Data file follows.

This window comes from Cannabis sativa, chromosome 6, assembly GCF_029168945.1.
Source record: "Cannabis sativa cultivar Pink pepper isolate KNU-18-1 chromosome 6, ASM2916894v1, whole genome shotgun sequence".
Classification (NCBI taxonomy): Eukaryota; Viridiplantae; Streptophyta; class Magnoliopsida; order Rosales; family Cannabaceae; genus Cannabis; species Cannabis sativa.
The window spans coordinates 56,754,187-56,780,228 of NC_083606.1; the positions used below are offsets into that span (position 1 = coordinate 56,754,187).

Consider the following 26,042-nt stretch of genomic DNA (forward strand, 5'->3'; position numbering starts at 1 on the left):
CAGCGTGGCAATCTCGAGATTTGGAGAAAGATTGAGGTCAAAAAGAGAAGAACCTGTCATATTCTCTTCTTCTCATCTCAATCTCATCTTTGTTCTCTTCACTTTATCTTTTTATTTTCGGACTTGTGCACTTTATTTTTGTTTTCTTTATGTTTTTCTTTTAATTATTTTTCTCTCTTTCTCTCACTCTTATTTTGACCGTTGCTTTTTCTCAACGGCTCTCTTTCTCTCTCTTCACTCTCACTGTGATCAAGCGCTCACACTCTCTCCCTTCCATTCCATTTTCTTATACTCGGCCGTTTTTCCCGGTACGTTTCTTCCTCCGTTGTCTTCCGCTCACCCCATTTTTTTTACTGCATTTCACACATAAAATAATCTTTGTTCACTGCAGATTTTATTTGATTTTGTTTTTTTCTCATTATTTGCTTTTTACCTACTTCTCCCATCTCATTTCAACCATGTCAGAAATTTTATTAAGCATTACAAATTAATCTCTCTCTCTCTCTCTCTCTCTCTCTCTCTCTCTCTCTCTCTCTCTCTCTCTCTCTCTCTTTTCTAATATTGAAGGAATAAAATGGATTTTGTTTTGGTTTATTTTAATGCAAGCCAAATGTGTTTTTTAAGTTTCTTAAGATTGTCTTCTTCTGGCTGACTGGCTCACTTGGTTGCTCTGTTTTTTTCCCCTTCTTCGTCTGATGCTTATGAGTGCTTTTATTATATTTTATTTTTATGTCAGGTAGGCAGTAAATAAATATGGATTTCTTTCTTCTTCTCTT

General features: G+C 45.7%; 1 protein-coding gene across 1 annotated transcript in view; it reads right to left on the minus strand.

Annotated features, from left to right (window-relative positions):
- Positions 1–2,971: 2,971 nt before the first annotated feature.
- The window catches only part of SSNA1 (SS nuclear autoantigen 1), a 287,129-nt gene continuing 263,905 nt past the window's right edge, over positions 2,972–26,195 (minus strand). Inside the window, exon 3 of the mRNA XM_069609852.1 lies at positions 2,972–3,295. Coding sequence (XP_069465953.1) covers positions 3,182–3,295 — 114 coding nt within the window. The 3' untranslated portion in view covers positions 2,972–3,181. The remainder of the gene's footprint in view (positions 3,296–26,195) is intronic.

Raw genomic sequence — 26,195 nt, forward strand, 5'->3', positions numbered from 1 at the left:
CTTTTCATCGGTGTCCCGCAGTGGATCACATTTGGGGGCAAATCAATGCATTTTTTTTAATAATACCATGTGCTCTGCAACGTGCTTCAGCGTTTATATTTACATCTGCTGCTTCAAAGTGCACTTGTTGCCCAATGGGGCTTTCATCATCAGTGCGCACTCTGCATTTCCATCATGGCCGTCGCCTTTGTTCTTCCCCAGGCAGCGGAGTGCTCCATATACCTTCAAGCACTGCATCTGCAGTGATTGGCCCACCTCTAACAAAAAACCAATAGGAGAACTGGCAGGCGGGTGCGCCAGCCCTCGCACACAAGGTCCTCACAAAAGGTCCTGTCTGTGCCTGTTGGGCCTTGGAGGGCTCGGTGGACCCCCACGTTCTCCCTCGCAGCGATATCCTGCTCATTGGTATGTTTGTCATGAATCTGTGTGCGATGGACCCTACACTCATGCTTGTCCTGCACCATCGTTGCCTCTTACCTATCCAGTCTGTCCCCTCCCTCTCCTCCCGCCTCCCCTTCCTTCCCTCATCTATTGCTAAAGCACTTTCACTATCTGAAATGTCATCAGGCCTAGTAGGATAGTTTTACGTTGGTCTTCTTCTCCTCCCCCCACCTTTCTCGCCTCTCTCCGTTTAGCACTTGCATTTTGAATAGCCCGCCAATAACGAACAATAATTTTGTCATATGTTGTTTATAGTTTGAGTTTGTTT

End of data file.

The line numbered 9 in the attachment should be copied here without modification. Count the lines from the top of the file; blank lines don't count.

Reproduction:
- Positions 1–2,971: 2,971 nt before the first annotated feature.